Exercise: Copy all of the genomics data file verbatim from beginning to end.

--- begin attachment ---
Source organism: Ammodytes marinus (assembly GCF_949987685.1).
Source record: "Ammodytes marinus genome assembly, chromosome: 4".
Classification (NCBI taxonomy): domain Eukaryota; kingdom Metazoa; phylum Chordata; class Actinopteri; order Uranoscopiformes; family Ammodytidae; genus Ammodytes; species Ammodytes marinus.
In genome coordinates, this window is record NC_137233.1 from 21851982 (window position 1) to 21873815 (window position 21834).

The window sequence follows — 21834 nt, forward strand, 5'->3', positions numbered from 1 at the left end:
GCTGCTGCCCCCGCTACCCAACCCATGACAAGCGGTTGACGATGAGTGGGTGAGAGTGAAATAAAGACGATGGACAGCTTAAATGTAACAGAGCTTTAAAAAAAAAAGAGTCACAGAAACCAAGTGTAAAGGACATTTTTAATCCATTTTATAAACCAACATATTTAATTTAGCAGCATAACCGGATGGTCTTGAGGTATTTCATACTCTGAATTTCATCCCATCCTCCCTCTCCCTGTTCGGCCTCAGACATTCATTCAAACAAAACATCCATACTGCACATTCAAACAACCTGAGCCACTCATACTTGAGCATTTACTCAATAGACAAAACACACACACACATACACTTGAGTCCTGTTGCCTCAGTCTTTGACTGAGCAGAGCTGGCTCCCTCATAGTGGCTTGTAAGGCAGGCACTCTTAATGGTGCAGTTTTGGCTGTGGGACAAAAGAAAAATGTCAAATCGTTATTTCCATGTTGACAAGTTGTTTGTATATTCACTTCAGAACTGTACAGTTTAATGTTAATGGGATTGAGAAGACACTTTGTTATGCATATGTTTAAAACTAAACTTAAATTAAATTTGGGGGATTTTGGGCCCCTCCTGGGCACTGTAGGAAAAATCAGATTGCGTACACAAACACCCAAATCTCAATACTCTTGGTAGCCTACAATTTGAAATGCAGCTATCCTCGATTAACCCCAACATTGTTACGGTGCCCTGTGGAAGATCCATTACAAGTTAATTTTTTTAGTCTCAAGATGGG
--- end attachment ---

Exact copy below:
Source organism: Ammodytes marinus (assembly GCF_949987685.1).
Source record: "Ammodytes marinus genome assembly, chromosome: 4".
Classification (NCBI taxonomy): domain Eukaryota; kingdom Metazoa; phylum Chordata; class Actinopteri; order Uranoscopiformes; family Ammodytidae; genus Ammodytes; species Ammodytes marinus.
In genome coordinates, this window is record NC_137233.1 from 21851982 (window position 1) to 21873815 (window position 21834).

The window sequence follows — 21834 nt, forward strand, 5'->3', positions numbered from 1 at the left end:
GCTGCTGCCCCCGCTACCCAACCCATGACAAGCGGTTGACGATGAGTGGGTGAGAGTGAAATAAAGACGATGGACAGCTTAAATGTAACAGAGCTTTAAAAAAAAAAGAGTCACAGAAACCAAGTGTAAAGGACATTTTTAATCCATTTTATAAACCAACATATTTAATTTAGCAGCATAACCGGATGGTCTTGAGGTATTTCATACTCTGAATTTCATCCCATCCTCCCTCTCCCTGTTCGGCCTCAGACATTCATTCAAACAAAACATCCATACTGCACATTCAAACAACCTGAGCCACTCATACTTGAGCATTTACTCAATAGACAAAACACACACACACATACACTTGAGTCCTGTTGCCTCAGTCTTTGACTGAGCAGAGCTGGCTCCCTCATAGTGGCTTGTAAGGCAGGCACTCTTAATGGTGCAGTTTTGGCTGTGGGACAAAAGAAAAATGTCAAATCGTTATTTCCATGTTGACAAGTTGTTTGTATATTCACTTCAGAACTGTACAGTTTAATGTTAATGGGATTGAGAAGACACTTTGTTATGCATATGTTTAAAACTAAACTTAAATTAAATTTGGGGGATTTTGGGCCCCTCCTGGGCACTGTAGGAAAAATCAGATTGCGTACACAAACACCCAAATCTCAATACTCTTGGTAGCCTACAATTTGAAATGCAGCTATCCTCGATTAACCCCAACATTGTTACGGTGCCCTGTGGAAGATCCATTACAAGTTAATTTTTTTAGTCTCAAGATGGG